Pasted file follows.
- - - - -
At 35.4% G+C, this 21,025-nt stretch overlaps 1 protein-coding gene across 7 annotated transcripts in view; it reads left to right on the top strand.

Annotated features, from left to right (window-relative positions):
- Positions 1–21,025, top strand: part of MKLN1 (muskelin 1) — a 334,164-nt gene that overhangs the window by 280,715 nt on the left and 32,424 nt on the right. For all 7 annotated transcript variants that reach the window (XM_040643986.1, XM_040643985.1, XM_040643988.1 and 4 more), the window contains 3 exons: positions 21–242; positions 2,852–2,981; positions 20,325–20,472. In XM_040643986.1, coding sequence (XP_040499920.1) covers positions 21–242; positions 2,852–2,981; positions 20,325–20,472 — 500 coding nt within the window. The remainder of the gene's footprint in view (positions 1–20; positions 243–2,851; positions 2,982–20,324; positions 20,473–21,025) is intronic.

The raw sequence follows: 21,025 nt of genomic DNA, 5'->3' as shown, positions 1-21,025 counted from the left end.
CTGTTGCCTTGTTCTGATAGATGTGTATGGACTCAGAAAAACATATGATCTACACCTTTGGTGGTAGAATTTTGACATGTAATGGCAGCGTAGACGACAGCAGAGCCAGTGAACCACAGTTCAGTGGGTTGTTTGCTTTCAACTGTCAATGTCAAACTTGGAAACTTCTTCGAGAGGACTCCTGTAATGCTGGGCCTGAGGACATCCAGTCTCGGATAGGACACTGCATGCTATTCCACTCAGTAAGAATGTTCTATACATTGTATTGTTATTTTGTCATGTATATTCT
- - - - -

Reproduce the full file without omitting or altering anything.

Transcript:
At 35.4% G+C, this 21,025-nt stretch overlaps 1 protein-coding gene across 7 annotated transcripts in view; it reads left to right on the top strand.

Annotated features, from left to right (window-relative positions):
- Positions 1–21,025, top strand: part of MKLN1 (muskelin 1) — a 334,164-nt gene that overhangs the window by 280,715 nt on the left and 32,424 nt on the right. For all 7 annotated transcript variants that reach the window (XM_040643986.1, XM_040643985.1, XM_040643988.1 and 4 more), the window contains 3 exons: positions 21–242; positions 2,852–2,981; positions 20,325–20,472. In XM_040643986.1, coding sequence (XP_040499920.1) covers positions 21–242; positions 2,852–2,981; positions 20,325–20,472 — 500 coding nt within the window. The remainder of the gene's footprint in view (positions 1–20; positions 243–2,851; positions 2,982–20,324; positions 20,473–21,025) is intronic.

The raw sequence follows: 21,025 nt of genomic DNA, 5'->3' as shown, positions 1-21,025 counted from the left end.
CTGTTGCCTTGTTCTGATAGATGTGTATGGACTCAGAAAAACATATGATCTACACCTTTGGTGGTAGAATTTTGACATGTAATGGCAGCGTAGACGACAGCAGAGCCAGTGAACCACAGTTCAGTGGGTTGTTTGCTTTCAACTGTCAATGTCAAACTTGGAAACTTCTTCGAGAGGACTCCTGTAATGCTGGGCCTGAGGACATCCAGTCTCGGATAGGACACTGCATGCTATTCCACTCAGTAAGAATGTTCTATACATTGTATTGTTATTTTGTCATGTATATTCT